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2 definitions found
 for shutting
From The Collaborative International Dictionary of English v.0.48 :

  Shut \Shut\, v. t. [imp. & p. p. Shut; p. pr. & vb. n.
     Shutting.] [OE. shutten, schutten, shetten, schitten, AS.
     scyttan to shut or lock up (akin to D. schutten, G.
     sch["u]tzen to protect), properly, to fasten with a bolt or
     bar shot across, fr. AS. sce['o]tan to shoot. [root]159. See
     1. To close so as to hinder ingress or egress; as, to shut a
        door or a gate; to shut one's eyes or mouth.
        [1913 Webster]
     2. To forbid entrance into; to prohibit; to bar; as, to shut
        the ports of a country by a blockade.
        [1913 Webster]
              Shall that be shut to man which to the beast
              Is open?                              --Milton.
        [1913 Webster]
     3. To preclude; to exclude; to bar out. "Shut from every
        shore." --Dryden.
        [1913 Webster]
     4. To fold together; to close over, as the fingers; to close
        by bringing the parts together; as, to shut the hand; to
        shut a book.
        [1913 Webster]
     To shut in.
        (a) To inclose; to confine. "The Lord shut him in." --Cen.
            vii. 16.
        (b) To cover or intercept the view of; as, one point shuts
            in another.
     To shut off.
        (a) To exclude.
        (b) To prevent the passage of, as steam through a pipe, or
            water through a flume, by closing a cock, valve, or
     To shut out, to preclude from entering; to deny admission
        to; to exclude; as, to shut out rain by a tight roof.
     To shut together, to unite; to close, especially to close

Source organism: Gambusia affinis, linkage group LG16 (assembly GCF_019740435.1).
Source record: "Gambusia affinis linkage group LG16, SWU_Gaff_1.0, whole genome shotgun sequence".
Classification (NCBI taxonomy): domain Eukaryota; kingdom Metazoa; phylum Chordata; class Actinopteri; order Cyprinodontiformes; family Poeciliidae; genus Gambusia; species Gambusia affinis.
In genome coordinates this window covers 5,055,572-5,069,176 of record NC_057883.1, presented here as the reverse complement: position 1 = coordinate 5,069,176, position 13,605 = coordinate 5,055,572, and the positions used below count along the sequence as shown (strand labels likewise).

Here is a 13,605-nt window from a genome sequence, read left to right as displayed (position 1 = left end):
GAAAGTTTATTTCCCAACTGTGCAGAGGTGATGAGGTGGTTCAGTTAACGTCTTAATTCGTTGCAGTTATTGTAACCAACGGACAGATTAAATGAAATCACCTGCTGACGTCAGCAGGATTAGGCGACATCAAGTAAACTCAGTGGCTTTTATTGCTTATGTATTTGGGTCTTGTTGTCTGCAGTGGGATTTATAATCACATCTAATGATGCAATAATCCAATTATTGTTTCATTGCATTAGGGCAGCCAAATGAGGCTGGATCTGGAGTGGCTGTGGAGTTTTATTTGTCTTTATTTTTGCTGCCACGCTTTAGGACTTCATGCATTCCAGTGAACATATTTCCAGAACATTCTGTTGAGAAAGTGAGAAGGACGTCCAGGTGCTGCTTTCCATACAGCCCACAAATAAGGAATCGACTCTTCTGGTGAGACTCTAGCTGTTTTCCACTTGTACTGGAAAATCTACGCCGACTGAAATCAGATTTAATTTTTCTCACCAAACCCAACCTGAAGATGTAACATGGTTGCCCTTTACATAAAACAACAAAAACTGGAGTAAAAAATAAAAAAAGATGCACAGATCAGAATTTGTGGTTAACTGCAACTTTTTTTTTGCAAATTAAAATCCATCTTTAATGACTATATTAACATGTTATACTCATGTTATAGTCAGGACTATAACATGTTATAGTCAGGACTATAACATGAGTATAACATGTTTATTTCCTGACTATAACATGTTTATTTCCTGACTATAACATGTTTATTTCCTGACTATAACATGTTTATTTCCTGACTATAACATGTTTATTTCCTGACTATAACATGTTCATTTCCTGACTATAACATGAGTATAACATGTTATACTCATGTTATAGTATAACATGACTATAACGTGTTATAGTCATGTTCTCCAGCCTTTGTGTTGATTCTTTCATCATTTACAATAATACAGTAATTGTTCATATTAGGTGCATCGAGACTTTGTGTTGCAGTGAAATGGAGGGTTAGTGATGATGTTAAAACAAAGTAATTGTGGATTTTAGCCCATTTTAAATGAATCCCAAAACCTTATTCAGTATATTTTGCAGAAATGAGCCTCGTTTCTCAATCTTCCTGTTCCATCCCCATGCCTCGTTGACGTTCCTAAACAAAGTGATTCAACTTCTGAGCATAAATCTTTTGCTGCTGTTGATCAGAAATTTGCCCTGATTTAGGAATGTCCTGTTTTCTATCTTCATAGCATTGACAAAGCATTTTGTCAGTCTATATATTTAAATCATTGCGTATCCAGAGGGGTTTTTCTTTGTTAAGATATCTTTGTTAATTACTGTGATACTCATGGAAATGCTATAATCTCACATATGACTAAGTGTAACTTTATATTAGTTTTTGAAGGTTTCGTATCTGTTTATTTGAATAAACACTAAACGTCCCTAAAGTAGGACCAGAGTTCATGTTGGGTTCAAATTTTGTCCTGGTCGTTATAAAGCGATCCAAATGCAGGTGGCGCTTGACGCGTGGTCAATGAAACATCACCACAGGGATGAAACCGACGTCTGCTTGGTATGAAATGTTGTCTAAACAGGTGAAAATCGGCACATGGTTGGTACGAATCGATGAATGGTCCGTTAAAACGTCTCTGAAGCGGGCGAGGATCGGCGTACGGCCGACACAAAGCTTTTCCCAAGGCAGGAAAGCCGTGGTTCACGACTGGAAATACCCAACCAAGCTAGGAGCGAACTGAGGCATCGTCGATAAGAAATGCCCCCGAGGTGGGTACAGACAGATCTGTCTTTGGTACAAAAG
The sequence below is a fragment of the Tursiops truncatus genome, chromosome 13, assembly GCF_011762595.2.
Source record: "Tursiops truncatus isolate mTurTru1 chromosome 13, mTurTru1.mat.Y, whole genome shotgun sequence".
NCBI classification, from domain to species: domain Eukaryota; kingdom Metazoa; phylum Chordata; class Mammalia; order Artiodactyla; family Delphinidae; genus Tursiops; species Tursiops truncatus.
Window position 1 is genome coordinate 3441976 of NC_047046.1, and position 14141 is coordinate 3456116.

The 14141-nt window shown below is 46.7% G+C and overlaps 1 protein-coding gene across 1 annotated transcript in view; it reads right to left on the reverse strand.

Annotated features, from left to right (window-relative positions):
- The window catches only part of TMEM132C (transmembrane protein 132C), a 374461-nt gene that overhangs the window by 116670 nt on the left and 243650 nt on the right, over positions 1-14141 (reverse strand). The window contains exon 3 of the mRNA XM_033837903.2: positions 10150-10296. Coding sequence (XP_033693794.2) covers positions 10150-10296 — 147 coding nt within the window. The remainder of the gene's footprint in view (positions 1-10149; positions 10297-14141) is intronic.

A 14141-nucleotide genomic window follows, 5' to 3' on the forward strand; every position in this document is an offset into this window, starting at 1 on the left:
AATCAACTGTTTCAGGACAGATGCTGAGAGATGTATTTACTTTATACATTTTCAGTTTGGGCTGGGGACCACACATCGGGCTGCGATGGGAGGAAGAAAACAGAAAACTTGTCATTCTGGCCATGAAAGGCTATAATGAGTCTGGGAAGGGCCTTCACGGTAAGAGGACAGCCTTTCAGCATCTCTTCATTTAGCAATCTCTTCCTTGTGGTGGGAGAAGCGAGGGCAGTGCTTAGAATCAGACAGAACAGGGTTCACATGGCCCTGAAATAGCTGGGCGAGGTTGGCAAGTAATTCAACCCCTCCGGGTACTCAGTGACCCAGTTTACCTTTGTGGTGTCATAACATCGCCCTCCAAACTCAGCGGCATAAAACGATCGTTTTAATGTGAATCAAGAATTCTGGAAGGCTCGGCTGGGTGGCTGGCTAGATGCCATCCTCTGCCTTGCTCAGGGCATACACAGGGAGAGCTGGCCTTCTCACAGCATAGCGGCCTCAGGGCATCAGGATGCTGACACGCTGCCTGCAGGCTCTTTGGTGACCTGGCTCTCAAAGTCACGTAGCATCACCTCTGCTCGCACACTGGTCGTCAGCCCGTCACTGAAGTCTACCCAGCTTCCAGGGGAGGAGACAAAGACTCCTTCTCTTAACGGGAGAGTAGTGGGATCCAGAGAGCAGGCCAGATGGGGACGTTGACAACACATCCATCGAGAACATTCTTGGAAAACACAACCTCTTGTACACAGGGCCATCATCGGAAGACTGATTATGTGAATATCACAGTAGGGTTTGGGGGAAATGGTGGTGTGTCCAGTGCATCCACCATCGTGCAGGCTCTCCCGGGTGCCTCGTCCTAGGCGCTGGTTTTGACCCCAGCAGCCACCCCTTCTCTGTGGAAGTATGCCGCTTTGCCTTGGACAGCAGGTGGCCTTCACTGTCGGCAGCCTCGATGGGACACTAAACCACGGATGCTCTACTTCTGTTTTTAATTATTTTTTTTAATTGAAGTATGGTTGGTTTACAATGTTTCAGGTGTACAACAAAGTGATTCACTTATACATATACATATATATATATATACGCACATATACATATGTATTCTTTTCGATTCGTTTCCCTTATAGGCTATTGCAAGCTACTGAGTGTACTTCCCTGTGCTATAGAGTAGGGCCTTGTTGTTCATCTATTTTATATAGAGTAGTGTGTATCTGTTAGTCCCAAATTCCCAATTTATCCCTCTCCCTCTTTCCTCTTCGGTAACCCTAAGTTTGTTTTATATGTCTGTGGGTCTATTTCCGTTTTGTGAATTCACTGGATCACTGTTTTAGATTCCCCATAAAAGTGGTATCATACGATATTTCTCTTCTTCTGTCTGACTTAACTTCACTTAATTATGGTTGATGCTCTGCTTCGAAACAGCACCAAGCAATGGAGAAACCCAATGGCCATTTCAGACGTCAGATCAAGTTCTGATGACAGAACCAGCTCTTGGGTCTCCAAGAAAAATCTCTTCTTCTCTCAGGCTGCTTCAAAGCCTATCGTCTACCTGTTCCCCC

by welding.
     To shut up.
        (a) To close; to make fast the entrances into; as, to shut
            up a house.
        (b) To obstruct. "Dangerous rocks shut up the passage."
            --Sir W. Raleigh.
        (c) To inclose; to confine; to imprison; to fasten in; as,
            to shut up a prisoner.
            [1913 Webster]
                  Before faith came, we were kept under the law,
                  shut up unto the faith which should afterwards
                  be revealed.                      --Gal. iii.
            [1913 Webster]
        (d) To end; to terminate; to conclude.
            [1913 Webster]
                  When the scene of life is shut up, the slave
                  will be above his master if he has acted better.
            [1913 Webster]
        (e) To unite, as two pieces of metal by welding.
        (f) To cause to become silent by authority, argument, or
            [1913 Webster]

From WordNet (r) 3.0 (2006) :

      n 1: the act of closing something [syn: shutting, closing]
           [ant: opening]

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